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The National Institute for Health and Care Excellence referral guidelines prompting urgent two-week referrals were updated in 2015. Additional symptoms with a lower threshold of 3 per cent positive predictive values were integrated. This study aimed to examine whether current pan-London urgent referral guidelines for suspected head and neck cancer lead to efficient and accurate referrals by assessing frequency of presenting symptoms and risk factors, and examining their correlation with positive cancer diagnoses.
The risk factors and symptoms of 984 consecutive patients (over a six-month period in 2016) were collected retrospectively from urgent referral letters to University College London Hospital for suspected head and neck cancer.
Only 37 referrals (3.76 per cent) resulted in a head and neck cancer diagnosis. Four of the 23 recommended symptoms demonstrated statistically significant results. Nine of the 23 symptoms had a positive predictive value of over 3 per cent.
The findings indicate that the current referral guidelines are not effective at detecting patients with cancer. Detection rates have decreased from 10–15 per cent to 3.76 per cent. A review of the current head and neck cancer referral guidelines is recommended, along with further data collection for comparison.
At the heart of the Mental Capacity Act (MCA) lies ‘best interests’. As we have seen, one of the key principles of the Act is that, if someone lacks capacity, any decision made on the person’s behalf must be in his or her best interests.
Declining mortality following invasive pneumococcal disease (IPD) has been observed concurrent with a reduced incidence due to effective pneumococcal conjugate vaccines. However, with IPD now increasing due to serotype replacement, we undertook a statistical analysis to estimate the trend in all-cause 30-day case fatality rate (CFR) in the North East of England (NEE) following IPD. Clinical, microbiological and demographic data were obtained for all laboratory-confirmed IPD cases (April 2006–March 2016) and the adjusted association between CFR and epidemiological year estimated using logistic regression. Of the 2510 episodes of IPD included in the analysis, 486 died within 30 days of IPD (CFR 19%). Increasing age, male sex, a diagnosis of septicaemia, being in ⩾1 clinical risk groups, alcohol abuse and individual serotypes were independently associated with increased CFR. A significant decline in CFR over time was observed following adjustment for these significant predictors (adjusted odds ratio 0.93, 95% confidence interval 0.89–0.98; P = 0.003). A small but significant decline in 30-day all-cause CFR following IPD has been observed in the NEE. Nonetheless, certain population groups remain at increased risk of dying following IPD. Despite the introduction of effective vaccines, further strategies to reduce the ongoing burden of mortality from IPD are needed.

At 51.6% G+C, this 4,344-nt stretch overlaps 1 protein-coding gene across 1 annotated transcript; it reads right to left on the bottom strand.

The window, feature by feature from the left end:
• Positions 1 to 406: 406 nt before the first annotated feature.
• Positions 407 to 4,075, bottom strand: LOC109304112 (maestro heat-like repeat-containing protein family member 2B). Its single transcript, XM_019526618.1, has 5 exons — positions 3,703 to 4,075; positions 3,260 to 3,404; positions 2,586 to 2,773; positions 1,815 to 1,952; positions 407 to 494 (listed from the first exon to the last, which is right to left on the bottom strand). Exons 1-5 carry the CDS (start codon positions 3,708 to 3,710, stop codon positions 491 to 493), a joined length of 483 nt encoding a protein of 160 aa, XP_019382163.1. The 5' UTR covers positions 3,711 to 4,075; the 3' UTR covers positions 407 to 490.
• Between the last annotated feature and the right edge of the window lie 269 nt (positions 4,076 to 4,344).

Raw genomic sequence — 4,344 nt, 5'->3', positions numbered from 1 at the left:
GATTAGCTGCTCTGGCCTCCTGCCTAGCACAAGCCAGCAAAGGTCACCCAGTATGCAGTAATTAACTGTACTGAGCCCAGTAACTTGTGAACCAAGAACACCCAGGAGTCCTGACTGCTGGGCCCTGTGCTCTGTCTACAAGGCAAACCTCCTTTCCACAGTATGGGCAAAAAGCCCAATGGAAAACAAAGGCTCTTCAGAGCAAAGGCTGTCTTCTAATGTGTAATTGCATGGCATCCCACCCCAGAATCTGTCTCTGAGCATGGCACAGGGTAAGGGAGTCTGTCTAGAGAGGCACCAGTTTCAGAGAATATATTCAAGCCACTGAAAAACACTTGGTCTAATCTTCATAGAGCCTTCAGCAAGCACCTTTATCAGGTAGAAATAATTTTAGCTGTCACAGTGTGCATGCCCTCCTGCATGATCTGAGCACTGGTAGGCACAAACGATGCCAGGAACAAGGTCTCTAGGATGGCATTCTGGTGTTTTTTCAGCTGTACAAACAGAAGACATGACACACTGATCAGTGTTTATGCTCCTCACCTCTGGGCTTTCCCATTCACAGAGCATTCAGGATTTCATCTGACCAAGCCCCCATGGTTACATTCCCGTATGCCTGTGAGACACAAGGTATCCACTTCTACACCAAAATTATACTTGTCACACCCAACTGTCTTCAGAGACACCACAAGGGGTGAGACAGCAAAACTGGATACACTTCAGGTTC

We compared antibiotic prescribing to older people in different settings to inform antibiotic stewardship interventions. We used data linkage to stratify individuals aged 65 years and over in Northern Ireland, 1st January 2012–31st December 2013, by residence: community dwelling, care home dwelling or ‘transitioned’ if admitted to a care home. The odds of being prescribed an antibiotic by residence were analysed using logistic regression, adjusting for patient demographics and selected medication use (proxy for co-morbidities). Trends in monthly antibiotic prescribing were examined in the 6 months pre- and post-admission to the care home. The odds of being prescribed at least one antibiotic were twofold higher in care homes compared with community dwellers (adjusted odds ratio 2.05, 95% CI 1.93–2.17). There was a proportionate increase of 51.5% in the percentage prescribed an antibiotic on admission, with a monthly average of 23% receiving an antibiotic in the 6 months post admission. While clinical need likely accounts for some of the observed antibiotic prescribing in care homes we cannot rule out more liberal prescribing, given the twofold difference between care home residents and their community dwelling peers having accounted for co-morbidities. The appropriateness of antibiotic prescribing in the care home setting should be examined.
Does the content of a physically dangerous job affect the moral permissibility of hiring for that job? To what extent may employers consider costs in choosing workplace safety measures? Drawing on Kantian ethical theory, this article defends two strong ethical standards of workplace safety. First, the content of a hazardous job does indeed affect the moral permissibility of offering it. Unless employees need hazard pay to meet basic needs, it is permissible to offer a dangerous job only if prospective employees have a reason other than hazard pay to choose this job instead of safer alternatives. Second, employers typically cannot justify omitting expensive safety measures by paying employees more, even if employees prefer higher pay to greater safety. Employers offering dangerous jobs must meet these two standards to avoid treating their employees merely as means.